ing met with no opposition, they rejoined the main column.
Sunday, the fourteenth instant, I advanced the column, and when about one mile from Kinston encountered ening of the fourteenth.
In approaching the battle-field of Kinston on the fourteenth, by order of the Commanding General, I detached the Twenty-third and Forty-thabout thirteen miles from Kinston, where we remained until the morning of the fourteenth, when we were ordered to move in the direction of the main column.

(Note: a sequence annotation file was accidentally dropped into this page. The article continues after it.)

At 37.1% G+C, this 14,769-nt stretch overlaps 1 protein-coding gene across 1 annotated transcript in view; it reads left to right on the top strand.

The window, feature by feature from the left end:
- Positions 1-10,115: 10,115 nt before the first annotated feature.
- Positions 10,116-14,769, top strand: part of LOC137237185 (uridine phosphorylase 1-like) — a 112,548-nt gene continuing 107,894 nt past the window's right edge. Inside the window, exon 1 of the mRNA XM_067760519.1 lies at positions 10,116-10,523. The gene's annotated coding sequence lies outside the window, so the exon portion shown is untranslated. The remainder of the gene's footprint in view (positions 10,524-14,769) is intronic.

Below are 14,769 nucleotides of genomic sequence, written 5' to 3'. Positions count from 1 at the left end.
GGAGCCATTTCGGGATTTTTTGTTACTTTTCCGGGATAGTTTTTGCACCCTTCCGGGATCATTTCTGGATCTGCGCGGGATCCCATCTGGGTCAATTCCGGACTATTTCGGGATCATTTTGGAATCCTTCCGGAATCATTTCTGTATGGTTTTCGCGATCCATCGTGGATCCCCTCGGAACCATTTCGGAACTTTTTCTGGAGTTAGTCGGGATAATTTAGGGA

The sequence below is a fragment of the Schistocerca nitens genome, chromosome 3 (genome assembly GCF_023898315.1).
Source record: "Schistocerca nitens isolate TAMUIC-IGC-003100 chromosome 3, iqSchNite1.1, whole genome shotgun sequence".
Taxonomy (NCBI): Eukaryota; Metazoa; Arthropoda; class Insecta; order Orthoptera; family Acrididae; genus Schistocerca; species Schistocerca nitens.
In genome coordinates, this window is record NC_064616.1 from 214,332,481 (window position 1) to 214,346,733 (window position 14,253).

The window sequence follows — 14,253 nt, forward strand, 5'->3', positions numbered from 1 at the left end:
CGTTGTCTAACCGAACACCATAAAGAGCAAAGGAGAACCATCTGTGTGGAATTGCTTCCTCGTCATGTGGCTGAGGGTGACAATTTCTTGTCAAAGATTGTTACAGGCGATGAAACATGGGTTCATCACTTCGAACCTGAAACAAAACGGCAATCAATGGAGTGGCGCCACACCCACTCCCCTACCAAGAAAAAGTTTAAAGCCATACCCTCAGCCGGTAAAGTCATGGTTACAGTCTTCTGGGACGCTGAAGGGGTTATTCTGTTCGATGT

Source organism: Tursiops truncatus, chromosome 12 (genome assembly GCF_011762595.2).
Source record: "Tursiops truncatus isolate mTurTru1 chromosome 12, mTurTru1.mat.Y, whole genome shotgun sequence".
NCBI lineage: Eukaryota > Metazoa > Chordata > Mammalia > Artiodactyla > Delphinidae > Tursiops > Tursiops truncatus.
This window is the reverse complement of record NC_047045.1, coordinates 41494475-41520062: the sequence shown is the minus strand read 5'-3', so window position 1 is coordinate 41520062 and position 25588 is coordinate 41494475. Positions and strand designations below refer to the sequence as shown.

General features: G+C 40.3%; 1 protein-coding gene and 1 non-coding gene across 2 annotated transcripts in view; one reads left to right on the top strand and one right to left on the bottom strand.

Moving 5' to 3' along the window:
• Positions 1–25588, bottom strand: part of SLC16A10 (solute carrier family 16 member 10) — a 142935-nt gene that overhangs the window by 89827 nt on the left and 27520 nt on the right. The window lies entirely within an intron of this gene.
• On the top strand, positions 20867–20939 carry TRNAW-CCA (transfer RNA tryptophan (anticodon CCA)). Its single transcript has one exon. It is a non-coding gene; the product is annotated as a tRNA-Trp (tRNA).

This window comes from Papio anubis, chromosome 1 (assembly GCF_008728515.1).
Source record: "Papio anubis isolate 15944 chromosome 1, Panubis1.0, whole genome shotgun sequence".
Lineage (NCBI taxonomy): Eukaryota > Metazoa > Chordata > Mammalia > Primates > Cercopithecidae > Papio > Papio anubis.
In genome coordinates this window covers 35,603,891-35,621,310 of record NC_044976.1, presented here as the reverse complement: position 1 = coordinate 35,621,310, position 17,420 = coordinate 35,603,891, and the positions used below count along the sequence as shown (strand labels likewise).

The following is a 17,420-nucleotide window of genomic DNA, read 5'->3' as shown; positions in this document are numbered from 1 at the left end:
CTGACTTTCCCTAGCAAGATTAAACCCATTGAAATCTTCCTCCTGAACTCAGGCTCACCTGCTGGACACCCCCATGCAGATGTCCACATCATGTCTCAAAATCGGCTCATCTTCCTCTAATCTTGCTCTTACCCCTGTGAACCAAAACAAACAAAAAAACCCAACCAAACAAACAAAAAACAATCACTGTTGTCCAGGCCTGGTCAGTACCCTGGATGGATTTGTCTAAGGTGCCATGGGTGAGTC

On arriback again.
Our forces then bivouacked for the night.
Sunday morning, the fourteenth, the main army coming up at about nine o'clock, our advance — the Ninth New-Jus troops.
We now proceed to give an account of what followed.
On the fourteenth instant, after saving the bridge at Kinston, which the rebels endeavored in vain ces.
I tell the tale as 'twas told to me.
At eight o'clock on Sunday, the fourteenth, (an eventful day with us, for it marks the first blood shed by the regiment,